MLB Baltimore Orioles

Jair Jurrjens Failing Miserably To Make An Impression With Baltimore Orioles

Derick Hingle-USA TODAY Sports

This is not how redemption was supposed to go for Jair Jurrjens.

As if having a one-year, make good deal worth $1.5 million falling through wasn’t bad enough; at this rate, the minor league part of minor league deal he signed with the Baltimore Orioles is quickly becoming a reality.

The team felt good enough to invite the righty Spring Training, even if they weren’t confident about his health enough to guarantee him major league money.

So far, he’s done nothing but prove their doubts to be well founded.

Jurrjens was by no means spectacular in his first spring start with the team, but at least it could have been something worth building on. On Thursday, however, the 27-year old simply fell apart. Facing the Minnesota Twins for a scheduled two innings, the right-hander barely made it out of his first, giving up a pair of earned runs (three total) on two hits, including a bases-loaded triple to Justin Morneau.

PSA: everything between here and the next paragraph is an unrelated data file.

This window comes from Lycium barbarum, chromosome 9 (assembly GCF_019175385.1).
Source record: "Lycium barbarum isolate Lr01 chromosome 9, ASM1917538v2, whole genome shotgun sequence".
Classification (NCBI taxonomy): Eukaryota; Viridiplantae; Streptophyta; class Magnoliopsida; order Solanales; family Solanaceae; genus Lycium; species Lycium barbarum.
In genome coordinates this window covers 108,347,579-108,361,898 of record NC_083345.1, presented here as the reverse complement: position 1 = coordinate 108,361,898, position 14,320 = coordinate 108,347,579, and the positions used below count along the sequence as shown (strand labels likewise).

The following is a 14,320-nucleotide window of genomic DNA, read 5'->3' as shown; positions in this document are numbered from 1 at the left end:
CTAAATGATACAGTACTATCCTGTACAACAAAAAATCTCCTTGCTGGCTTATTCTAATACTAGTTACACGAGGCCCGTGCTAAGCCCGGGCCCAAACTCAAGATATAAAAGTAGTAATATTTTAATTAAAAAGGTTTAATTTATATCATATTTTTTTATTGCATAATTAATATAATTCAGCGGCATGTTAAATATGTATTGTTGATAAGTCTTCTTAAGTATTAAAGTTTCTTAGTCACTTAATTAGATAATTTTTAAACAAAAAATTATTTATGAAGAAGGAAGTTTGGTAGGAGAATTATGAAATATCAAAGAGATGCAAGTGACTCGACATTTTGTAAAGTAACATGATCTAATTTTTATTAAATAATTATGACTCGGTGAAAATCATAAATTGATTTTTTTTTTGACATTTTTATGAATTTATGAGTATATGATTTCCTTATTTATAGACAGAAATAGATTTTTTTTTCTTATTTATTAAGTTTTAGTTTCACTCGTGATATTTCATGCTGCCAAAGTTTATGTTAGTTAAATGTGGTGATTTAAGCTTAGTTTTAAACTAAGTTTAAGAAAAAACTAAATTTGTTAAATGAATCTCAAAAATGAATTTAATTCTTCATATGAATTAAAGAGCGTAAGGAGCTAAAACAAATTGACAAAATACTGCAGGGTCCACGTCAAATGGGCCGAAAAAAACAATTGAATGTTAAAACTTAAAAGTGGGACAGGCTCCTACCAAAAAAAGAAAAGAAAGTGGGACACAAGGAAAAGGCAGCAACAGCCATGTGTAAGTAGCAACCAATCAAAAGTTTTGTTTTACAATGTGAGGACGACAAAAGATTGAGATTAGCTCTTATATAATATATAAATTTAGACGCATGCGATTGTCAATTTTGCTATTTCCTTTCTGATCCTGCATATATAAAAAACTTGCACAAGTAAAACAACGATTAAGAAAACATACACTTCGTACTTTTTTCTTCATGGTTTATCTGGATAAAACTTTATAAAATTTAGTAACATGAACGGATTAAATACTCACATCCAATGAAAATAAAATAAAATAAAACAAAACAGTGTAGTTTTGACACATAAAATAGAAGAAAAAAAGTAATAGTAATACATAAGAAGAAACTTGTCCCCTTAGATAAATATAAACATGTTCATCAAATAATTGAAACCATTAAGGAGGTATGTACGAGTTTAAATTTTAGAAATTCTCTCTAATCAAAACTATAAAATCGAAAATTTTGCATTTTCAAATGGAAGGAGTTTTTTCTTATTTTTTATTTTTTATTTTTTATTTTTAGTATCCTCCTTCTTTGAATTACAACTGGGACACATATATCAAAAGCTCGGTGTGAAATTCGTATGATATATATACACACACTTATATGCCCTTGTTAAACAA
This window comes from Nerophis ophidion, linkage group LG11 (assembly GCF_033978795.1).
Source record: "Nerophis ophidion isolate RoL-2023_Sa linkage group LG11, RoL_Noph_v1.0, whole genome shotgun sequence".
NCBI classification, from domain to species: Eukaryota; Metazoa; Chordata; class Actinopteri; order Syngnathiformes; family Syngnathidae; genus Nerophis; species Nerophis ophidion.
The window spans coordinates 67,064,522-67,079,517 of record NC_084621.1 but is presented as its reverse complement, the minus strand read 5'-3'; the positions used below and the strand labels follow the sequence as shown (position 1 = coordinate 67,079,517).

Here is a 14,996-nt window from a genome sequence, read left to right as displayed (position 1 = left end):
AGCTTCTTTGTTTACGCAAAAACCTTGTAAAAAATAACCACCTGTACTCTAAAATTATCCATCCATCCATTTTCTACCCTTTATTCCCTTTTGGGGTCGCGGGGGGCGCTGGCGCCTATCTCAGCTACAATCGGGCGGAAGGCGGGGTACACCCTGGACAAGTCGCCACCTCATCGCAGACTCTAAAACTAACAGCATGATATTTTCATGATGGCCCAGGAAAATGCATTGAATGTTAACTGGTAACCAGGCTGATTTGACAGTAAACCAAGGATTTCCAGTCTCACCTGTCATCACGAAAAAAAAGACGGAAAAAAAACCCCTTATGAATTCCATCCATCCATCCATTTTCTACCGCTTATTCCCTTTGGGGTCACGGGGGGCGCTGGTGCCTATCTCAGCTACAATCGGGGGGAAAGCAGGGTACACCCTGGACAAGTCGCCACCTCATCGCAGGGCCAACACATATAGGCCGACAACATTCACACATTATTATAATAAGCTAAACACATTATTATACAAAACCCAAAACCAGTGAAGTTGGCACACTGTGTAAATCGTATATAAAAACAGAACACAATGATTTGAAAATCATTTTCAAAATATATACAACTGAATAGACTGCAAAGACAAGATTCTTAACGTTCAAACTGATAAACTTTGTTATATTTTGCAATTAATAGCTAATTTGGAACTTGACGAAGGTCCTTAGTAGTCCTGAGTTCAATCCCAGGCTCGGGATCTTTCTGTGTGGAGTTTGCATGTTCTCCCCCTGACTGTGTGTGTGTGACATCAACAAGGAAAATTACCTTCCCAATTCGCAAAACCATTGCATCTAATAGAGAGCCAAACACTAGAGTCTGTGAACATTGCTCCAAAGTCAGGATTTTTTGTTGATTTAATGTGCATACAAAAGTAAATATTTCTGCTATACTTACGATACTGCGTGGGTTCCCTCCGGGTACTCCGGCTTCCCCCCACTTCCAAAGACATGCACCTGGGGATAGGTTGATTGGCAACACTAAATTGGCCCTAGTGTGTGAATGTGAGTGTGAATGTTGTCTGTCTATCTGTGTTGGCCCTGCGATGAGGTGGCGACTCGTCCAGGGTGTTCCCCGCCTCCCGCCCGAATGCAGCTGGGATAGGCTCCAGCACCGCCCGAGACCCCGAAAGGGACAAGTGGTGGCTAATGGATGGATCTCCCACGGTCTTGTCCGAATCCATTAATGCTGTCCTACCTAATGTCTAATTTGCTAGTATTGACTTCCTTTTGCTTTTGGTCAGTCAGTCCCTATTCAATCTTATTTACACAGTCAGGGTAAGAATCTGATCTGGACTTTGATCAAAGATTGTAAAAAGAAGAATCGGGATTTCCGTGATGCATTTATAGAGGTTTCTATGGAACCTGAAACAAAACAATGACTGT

Two hits shouldn’t have done that much damage had they come on their own, but Jurrjens worked himself into a bad situation with a pair of consecutive walks prior to the big hit. He even handed one one more free pass for good measure afterwards, giving him a total WHIP of 5.00 for the day.

In short, the former All-Star showed neither control nor stuff.

Considering that Jurrjens was probably already on the outside looking in to a crowd of young pitchers trying to impress the team for final two spots in the rotation, his latest outing could only have dropped him further back in the race behind guys like Zach Britton and Brian Matusz, both of whom have pitched well thus far.

Worst yet, the opportunities are going to quickly diminish, as guys who are ahead of him get their pitch counts increased the next time out.

So where does it go from here? Well, Jurrjens might get a couple more multi-inning outing to turn the ship around, and even then, he’d probably only be looking to try to be impressive enough to earn a job in the team’s bullpen as a long man.

Maybe if he can finish strong enough and the O’s don’t have room for him, he could perhaps choose his own destiny by asking for a release, and seeking employment elsewhere as a starting pitcher.

But should he have another couple of outings like this? Well, he might still probably have to do the same, except it won’t be on his own accord.